Also interesting in the narrative is that the butler was subject to ‘two sorts of sad fits,’ as revealed by his spectral interlocutor. This might suggest an insertion into the story (by design or osmosis) of a code to explain the events. The ‘fits’ could be anything, but comparing this type of language to another 17th-century story of interaction with faerie entities, that of Anne Jefferies, it might be possible to suggest the butler was subject to some form of epilepsy, perhaps Temporal Lobe Epilepsy, which may explain his supernal experiences, brought on by an altered state of consciousness.
If his experience in the field with the company of entities may have been induced by an altered state of consciousness, this does not explain the witnessing of his levitation by several people. But again, this may be more folkloric coding, whereby the witnesses are introduced into the story to give credence to an event that actually happened in the consciousness of the protagonist. It is impossible to get under the skin of the progression of the anecdote and, as with most folklore, especially from this period, there are unspoken layers that have become buried and difficult to unearth. As Undine points out, Glanvill was careful to insist on his verification of the events from primary witnesses, but the need for the author to prove supernatural interference for his thesis must be taken into account, and codes his text.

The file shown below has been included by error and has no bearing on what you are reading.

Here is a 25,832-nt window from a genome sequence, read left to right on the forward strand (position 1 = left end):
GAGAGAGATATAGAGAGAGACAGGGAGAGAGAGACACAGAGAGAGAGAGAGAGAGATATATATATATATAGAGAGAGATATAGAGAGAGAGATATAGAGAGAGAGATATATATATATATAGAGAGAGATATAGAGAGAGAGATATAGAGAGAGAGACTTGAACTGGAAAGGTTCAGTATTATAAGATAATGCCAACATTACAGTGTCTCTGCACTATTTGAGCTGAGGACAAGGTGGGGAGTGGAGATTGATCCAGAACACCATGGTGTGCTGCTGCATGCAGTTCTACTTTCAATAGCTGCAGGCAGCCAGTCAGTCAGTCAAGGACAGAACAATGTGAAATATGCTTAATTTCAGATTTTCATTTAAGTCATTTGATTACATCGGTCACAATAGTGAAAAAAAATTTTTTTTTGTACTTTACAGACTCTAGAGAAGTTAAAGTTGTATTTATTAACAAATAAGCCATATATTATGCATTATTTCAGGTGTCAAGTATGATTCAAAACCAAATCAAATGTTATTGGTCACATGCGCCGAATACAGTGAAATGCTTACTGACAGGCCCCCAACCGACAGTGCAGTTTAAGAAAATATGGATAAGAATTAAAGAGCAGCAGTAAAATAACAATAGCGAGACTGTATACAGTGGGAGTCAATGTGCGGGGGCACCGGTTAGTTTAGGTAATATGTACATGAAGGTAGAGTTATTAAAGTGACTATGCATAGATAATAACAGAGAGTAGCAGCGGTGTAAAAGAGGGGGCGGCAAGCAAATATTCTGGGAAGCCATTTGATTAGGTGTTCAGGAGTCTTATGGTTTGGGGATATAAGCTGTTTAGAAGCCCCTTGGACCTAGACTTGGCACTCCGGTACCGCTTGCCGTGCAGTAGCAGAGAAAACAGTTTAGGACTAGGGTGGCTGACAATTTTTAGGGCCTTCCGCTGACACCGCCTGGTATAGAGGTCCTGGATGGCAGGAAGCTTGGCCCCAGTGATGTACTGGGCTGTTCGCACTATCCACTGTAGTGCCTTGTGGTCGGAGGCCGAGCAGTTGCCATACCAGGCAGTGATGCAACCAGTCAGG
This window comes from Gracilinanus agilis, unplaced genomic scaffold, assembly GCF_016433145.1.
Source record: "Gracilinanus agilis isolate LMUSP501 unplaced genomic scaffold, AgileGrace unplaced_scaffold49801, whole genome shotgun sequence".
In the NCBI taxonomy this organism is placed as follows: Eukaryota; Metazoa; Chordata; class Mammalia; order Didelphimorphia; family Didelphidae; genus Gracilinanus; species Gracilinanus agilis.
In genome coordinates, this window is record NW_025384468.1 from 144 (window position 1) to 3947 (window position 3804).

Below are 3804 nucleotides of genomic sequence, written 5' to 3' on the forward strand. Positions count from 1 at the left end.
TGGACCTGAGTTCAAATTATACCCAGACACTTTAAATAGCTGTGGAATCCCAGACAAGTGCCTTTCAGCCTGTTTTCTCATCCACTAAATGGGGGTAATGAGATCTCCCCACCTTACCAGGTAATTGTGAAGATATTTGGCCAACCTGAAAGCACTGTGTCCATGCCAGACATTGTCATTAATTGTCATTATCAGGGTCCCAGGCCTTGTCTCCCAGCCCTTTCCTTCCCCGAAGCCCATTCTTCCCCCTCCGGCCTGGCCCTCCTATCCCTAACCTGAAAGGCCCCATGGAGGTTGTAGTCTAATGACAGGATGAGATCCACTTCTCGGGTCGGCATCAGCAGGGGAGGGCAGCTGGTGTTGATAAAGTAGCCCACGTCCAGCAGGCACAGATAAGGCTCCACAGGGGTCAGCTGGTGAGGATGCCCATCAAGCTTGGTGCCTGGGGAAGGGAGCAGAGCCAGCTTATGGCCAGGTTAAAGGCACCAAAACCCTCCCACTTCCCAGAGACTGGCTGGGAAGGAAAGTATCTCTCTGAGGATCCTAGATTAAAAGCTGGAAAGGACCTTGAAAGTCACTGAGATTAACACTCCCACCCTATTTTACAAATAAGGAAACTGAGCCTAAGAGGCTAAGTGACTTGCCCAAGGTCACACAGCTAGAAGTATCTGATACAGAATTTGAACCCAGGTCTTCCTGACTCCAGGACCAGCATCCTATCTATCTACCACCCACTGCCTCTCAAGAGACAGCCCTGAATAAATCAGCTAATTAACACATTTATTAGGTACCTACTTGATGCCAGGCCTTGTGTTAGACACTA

Finally, there is the ‘plantain juice’ or ‘grey liquor’, which the spectre insists the butler should consume for his ‘fits’. Within the story, this comes at the wrong point to suggest it had any effect on the butler’s state of consciousness in regards the strange events. In fact, there seems little relevance to its introduction. But this may, again, be due to the skewing of the folkloric elements of the tale, and may also be using the common medicinal herb Plantago major as code for something more potent and mind-altering. Contemporary witch-trial reports often obfuscated the types of plants and mushrooms the witches were using in order to alter their states of consciousness and connect with faeries and familiars, and travel to Sabbaths in what may have been akin to out-of-body experiences. They were often described simply as ‘unctions’, ‘potions’ or ‘salves’, which may have been a catch-all for entheogens such as henbane and psilocybin. If the butler had actually consumed such an entheogen before his experiences, there would, perhaps, be a more co-ordinated explanation for what happened to him.
Despite Glanvill not once mentioning the faeries as characters within the story, this anecdote is clearly deeply embedded with faerie motifs. It might even be suggested that the ‘spectre’ is a faerie character, which may tie in to the belief that the faeries are in fact The Dead. The relationship between levitation and the faeries requires more investigation. While there are many instances in folklore (and modern reports) of the faeries defying gravity, there is little to suggest they may invoke levitation in humans. That is why this story from Glanvill’s Saducismus Triumphatus is so interesting and unusual.
Thanks to Undine for allowing the republication of their article.